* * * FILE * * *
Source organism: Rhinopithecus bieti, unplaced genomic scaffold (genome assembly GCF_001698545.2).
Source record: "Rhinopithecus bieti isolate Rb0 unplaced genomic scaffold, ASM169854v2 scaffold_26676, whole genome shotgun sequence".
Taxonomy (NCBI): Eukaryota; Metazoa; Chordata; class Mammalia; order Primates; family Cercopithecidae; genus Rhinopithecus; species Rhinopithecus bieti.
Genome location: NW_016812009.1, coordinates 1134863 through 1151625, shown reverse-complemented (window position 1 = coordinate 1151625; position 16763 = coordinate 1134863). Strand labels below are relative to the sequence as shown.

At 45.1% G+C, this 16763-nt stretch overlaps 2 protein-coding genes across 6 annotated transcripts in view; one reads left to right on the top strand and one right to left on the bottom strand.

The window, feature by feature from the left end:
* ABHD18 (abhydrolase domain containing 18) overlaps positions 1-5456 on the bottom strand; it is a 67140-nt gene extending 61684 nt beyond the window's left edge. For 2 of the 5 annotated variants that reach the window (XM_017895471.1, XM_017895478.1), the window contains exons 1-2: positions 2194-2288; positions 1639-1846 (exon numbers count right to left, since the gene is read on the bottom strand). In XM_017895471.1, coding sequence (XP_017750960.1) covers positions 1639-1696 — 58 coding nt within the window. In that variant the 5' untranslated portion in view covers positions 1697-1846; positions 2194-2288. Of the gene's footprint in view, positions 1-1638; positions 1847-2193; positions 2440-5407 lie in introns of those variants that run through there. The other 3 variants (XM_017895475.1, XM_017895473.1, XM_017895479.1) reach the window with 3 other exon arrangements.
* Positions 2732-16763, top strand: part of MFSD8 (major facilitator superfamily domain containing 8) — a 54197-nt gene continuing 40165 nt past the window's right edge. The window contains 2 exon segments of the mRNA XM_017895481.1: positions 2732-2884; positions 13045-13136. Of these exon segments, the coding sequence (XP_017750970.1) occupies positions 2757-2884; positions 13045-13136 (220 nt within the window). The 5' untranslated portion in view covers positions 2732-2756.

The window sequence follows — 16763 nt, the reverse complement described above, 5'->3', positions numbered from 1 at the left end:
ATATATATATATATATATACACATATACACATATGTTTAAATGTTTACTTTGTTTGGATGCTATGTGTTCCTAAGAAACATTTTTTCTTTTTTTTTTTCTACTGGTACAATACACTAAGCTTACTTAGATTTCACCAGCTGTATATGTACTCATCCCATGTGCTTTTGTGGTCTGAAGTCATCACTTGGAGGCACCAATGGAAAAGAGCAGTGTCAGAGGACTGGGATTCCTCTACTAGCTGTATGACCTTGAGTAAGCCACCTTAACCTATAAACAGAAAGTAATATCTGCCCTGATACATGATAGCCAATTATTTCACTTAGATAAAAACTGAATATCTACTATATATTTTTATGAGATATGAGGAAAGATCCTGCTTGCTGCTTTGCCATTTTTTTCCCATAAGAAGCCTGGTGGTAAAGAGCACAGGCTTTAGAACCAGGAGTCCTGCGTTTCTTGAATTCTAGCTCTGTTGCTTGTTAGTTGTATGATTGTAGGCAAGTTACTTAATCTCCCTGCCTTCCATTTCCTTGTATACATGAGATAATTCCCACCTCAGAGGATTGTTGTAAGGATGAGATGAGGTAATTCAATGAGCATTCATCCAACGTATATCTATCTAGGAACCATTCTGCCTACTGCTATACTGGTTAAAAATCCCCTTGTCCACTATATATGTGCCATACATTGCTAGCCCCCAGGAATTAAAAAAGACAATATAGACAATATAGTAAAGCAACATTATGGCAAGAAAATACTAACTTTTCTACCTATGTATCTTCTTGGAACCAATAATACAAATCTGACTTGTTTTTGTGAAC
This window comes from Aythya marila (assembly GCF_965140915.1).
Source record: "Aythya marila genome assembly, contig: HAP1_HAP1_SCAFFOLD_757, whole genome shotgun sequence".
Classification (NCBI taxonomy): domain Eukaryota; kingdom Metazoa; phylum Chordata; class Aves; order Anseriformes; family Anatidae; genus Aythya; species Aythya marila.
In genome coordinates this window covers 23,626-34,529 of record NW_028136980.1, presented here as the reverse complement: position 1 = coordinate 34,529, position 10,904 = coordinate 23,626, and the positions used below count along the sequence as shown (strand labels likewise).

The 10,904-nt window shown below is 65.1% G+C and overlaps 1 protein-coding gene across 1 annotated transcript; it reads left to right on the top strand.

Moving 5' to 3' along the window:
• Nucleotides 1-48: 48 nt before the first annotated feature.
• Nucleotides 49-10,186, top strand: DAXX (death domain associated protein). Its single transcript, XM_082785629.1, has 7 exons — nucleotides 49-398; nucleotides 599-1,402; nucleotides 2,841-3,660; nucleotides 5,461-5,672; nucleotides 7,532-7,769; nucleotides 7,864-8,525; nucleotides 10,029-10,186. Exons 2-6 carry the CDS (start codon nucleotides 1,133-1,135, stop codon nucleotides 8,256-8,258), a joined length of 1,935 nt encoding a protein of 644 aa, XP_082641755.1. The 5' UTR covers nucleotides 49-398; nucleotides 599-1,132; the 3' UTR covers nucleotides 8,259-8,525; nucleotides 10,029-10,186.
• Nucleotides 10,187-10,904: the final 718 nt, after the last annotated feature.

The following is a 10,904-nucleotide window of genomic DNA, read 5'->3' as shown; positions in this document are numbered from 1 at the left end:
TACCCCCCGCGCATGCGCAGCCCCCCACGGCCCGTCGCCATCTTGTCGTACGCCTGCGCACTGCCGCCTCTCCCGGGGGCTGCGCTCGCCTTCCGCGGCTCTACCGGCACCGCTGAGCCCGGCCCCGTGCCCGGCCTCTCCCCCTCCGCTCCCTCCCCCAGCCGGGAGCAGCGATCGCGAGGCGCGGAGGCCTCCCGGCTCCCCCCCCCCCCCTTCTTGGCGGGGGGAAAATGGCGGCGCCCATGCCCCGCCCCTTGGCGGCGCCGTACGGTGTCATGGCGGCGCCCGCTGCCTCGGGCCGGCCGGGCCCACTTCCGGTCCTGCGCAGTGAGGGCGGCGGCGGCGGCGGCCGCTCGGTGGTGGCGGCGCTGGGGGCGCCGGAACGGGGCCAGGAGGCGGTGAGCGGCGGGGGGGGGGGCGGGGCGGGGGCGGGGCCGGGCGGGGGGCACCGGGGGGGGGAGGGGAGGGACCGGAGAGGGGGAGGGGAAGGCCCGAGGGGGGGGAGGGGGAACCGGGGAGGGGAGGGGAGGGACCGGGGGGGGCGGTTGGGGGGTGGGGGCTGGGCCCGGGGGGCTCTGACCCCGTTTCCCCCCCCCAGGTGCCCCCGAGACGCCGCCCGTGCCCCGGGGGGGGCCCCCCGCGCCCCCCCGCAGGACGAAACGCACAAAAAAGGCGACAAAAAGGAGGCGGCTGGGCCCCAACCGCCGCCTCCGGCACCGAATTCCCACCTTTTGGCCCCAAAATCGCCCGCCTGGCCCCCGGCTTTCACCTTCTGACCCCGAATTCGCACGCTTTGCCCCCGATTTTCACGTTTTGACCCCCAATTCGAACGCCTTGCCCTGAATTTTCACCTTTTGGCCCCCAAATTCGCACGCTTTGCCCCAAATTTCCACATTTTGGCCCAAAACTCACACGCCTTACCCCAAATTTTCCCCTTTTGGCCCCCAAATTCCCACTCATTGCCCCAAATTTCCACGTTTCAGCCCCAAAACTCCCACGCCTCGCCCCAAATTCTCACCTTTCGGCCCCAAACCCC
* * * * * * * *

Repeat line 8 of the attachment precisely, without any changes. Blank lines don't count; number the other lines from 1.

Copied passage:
* Positions 2732-16763, top strand: part of MFSD8 (major facilitator superfamily domain containing 8) — a 54197-nt gene continuing 40165 nt past the window's right edge. The window contains 2 exon segments of the mRNA XM_017895481.1: positions 2732-2884; positions 13045-13136. Of these exon segments, the coding sequence (XP_017750970.1) occupies positions 2757-2884; positions 13045-13136 (220 nt within the window). The 5' untranslated portion in view covers positions 2732-2756.